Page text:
Have you ever considered learning more about the best Covid practices on buses while riding on public transit?
Whether you’re a passenger or driver using Town Transit from UniteGPS, it’s more than likely that you’ve crossed paths with somebody wearing a mask incorrectly (better said, ineffectively) while onboard a bus. Perhaps you’ve seen folks with a face covering placed underneath their nose, maybe sporting a flimsy bandana, or simply nothing at all.
While not foolproof, masks do reduce the risk of transmitting or contracting COVID-19. To protect those around you and curb further spreading, it’s important to enforce mask wearing while riding any public bus, especially when it comes to ensuring the safety of our drivers.
Below we will delve into the important roles bus drivers play and how it’s up to us to protect them.
Are bus drivers essential workers?
They absolutely are!
Let’s begin by reinforcing the fact that drivers are bonafide essential workers. Without them, millions of Americans wouldn’t be able to commute to work, attend classes, care for family, etc. Despite their vital role in helping society run, though, bus drivers don’t always receive the recognition they deserve.
Throughout the course of COVID-19, over 100 American transit workers have reportedly died due to the virus from New York to New Orleans. As much as society feels forsaken by the government throughout this pandemic, these tragic losses reinforce the imperative need to protect some of the most vulnerable members of society.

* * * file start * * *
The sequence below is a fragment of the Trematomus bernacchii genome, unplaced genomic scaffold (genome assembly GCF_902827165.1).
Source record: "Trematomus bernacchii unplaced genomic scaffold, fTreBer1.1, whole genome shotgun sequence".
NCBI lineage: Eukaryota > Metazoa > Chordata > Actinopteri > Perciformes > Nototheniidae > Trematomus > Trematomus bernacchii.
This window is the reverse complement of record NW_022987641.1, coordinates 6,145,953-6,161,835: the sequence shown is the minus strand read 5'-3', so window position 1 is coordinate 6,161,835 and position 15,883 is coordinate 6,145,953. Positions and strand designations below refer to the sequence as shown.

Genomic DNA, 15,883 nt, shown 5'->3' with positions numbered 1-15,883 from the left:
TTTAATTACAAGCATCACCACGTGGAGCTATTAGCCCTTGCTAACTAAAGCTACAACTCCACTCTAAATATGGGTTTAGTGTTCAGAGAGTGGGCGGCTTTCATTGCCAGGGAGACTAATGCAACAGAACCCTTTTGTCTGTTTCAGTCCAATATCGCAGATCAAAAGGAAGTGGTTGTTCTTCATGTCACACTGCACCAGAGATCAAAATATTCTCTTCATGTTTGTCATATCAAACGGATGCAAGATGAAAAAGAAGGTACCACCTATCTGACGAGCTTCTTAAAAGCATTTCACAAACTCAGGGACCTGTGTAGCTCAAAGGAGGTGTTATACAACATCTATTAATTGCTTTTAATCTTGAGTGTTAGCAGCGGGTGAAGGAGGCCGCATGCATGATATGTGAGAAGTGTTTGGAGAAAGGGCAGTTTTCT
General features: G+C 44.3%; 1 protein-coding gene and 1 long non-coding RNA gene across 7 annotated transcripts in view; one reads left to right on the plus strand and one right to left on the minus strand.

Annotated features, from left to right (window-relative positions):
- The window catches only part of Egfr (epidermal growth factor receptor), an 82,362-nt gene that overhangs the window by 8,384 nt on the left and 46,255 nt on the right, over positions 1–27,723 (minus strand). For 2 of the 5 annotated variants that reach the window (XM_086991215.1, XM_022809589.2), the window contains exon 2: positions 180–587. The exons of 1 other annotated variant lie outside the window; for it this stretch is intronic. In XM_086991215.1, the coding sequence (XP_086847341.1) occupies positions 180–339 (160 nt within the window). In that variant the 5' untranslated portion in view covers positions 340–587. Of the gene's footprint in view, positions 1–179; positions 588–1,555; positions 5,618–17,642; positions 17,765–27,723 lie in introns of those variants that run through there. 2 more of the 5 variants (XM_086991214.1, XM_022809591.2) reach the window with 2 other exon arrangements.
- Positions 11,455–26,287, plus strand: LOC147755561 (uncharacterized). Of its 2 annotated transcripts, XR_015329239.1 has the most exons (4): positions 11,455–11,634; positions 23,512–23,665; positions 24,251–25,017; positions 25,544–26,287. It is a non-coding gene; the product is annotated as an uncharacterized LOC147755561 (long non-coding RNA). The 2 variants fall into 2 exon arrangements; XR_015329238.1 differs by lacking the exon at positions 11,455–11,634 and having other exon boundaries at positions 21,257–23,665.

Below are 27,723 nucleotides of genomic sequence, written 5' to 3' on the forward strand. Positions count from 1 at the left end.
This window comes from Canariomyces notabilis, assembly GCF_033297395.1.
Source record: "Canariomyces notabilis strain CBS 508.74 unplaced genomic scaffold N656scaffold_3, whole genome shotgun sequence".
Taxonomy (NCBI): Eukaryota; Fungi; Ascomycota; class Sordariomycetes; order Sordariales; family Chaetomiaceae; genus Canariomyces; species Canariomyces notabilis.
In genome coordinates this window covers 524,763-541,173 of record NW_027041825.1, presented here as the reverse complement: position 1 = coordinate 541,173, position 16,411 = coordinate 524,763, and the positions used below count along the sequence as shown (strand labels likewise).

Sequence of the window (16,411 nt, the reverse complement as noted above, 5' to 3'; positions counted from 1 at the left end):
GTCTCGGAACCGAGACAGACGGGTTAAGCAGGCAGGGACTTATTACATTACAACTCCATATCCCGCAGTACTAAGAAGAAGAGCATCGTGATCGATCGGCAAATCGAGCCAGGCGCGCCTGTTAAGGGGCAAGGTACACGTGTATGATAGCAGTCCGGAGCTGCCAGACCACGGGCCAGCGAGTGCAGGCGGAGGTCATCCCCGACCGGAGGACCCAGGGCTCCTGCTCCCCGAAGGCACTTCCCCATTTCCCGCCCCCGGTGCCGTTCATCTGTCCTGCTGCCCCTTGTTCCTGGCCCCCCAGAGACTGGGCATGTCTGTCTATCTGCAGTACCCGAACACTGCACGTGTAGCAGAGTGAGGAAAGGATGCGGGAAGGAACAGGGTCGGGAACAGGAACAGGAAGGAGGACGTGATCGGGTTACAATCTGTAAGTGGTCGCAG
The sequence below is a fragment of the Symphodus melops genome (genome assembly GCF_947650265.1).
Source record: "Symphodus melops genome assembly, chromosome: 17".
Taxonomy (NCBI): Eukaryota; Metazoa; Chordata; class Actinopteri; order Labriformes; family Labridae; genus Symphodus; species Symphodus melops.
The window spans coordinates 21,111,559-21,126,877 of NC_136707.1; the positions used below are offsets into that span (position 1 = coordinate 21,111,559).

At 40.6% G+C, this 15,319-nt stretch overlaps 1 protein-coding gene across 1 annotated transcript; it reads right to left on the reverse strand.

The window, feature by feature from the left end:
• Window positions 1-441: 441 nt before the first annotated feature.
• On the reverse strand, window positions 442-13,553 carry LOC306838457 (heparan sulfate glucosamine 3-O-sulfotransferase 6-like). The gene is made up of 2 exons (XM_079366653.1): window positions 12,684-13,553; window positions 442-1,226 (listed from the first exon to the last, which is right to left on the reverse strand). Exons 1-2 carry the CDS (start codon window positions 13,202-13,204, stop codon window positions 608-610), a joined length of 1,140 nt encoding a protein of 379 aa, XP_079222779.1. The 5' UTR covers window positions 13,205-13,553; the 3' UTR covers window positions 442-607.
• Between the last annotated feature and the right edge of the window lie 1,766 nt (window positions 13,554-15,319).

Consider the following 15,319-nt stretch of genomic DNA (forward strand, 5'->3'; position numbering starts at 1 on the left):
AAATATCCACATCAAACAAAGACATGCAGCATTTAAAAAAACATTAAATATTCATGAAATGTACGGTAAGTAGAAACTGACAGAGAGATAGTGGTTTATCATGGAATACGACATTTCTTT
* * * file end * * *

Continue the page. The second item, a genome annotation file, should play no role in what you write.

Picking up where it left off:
Really, compared to anyone else in the transit industry, bus drivers have the most exposure to people. From passengers, coworkers, transit authority workers, to maintenance crew members, bus driver interact with them all.
How to protect drivers from COVID-19
Sources say that public transport users can be up to 6 times more likely to transmit the virus based on their exposure to others on any given bus. With this, effective mask-wearing decreases the odds of COVID-19 transmission while protecting essential workers, such as bus drivers.
Some cities are also coming up with innovative ways to mitigate passengers from even coming close to the drivers. For example, London is now making bus travel free to provide further protections for drivers against coronavirus. What this entails is passengers boarding in the middle of the bus rather than the front to avoid contact with the driver. This development comes after 20 London bus drivers have passed away from COVID-19 complications.
While contactless payments have been promoted, this still requires passengers to come close to the driver, so alternative boarding methods could be a wise decision. While many U.S. transit authorities may be considering similar initiatives, here is what we can do in the meantime:
Best COVID-19 prevention practices on a bus
- Wash your heads with soap and water before putting on your mask, not to mention before leaving home and once you arrive at your destination
2. Make sure that there are no holes or tears
3. Cover any cough or sneeze
4. Maintain a social distance of six feet
5. Carry hand sanitizer or disinfectant wipes
6. Avoid touching any surface
7. Assess the risk level and ask yourself if taking the bus is 100 percent necessary
Fact check: carbon dioxide doesn’t get trapped under your mask as long as they are properly fitted, meaning it’s important to find your right size! Health experts also recommend that people wear masks as snugly as possible on their face. If your mask isn’t snug around the chin, covering the mouth and nose all at once, then you’re defeating the purpose.